This is a story of how a small plot of land can be instrumental in changing the lives of local women – strengthening her rights over her land, her living. This was a small programme, implemented for a group of 22 women in the working villages of Swadhina, India.
The programme was carried out in two remote villages of East Singbhum ,Jharkhand, in India, with support of SARRA- a member organisation of ILC, under the aegis of the National Engagement Strategy programmes of International Land Coalition between August 2015 to March 2016.
One of the main components of the programme was to develop kitchen gardens (called FAITH gardens) to ensure:
- Right to land and livelihood for women.
- Using land judiciously for livelihood as well as for providing nutrition to the family.
This was like a test-water case – an effort to gauge the mentality of the society in general towards women’s ownership of land plots.
Following a Training of Trainers, organised by SARRA and training for the selected beneficiaries, the Kitchen Gardens were developed. Though it would sound an easy task, it was extremely daunting , mostly because it is unheard of in the area that women could be owners of land – however small the plot may be.
Swadhina has been intensely engaged in sensitization programmes in the area for promoting women’s land rights. And it was much helpful for the women to convince their families to allot a piece of land for them.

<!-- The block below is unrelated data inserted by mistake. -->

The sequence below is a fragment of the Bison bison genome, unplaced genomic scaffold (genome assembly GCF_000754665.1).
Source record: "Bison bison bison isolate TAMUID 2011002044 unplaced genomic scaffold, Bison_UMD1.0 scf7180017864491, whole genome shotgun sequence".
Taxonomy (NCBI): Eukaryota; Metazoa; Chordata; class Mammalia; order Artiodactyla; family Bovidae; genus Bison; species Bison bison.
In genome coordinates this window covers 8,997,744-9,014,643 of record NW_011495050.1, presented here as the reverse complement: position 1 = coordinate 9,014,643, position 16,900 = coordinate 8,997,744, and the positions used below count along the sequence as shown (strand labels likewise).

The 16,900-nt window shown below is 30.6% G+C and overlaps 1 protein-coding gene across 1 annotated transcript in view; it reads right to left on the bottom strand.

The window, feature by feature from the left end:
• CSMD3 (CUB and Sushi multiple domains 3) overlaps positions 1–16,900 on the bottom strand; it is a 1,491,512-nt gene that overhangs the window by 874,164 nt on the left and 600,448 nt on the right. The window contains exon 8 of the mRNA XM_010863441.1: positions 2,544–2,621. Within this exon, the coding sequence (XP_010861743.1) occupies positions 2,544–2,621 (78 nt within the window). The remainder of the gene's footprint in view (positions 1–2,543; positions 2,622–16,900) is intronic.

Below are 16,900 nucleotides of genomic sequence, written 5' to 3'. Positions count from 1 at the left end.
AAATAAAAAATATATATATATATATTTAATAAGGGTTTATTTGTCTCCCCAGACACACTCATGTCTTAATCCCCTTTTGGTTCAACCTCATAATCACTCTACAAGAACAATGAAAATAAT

Following this, sample maps were drawn to help the beneficiaries understand the position and space allotted for seed bed, fencing, open space to facilitate watering etc.
The training and a proto-type map of individual gardens, helped the women to mark out the seed beds/sapling area. They then went on to prepare the seed bed as per the training they received. Each of the Kitchen Garden were fenced with Bamboo pieces as pillars. Strong wire mesh-nets were used to reinforce the fencing. Not only was it interesting to see how the women came forward to engage themselves in activities ‘supposedly done by men’, it was equally interesting to see how the men of the families came forward to support their wives or daughters-in-law.
Over time the gardens became fully functional kitchen garden, filled with vegetables of high nutritional quality.
Recently during a visit by the Swadhina team, the women came forward to offer fresh grown vegetables – pumpkin, brinjal, red spinach from their ‘own’ garden, as a mark of gratitude for having helped them gain a new identity.
The small plot of land was a big leap for the local women in establishing their rights:
1) It helped establish the fact that woman DO have the right to own a piece of family land – however small or big.
2)It gave a scope to the families to be a part of the process of women’s right and access to land.
3)The gardens provided a source of direct nutrition to the women and their families.
4)Being located in the vicinity and in the control of women, these gardens ensured food security for the families.
5) Being nurtured by women, these gardens established the identity of women as able farmers.
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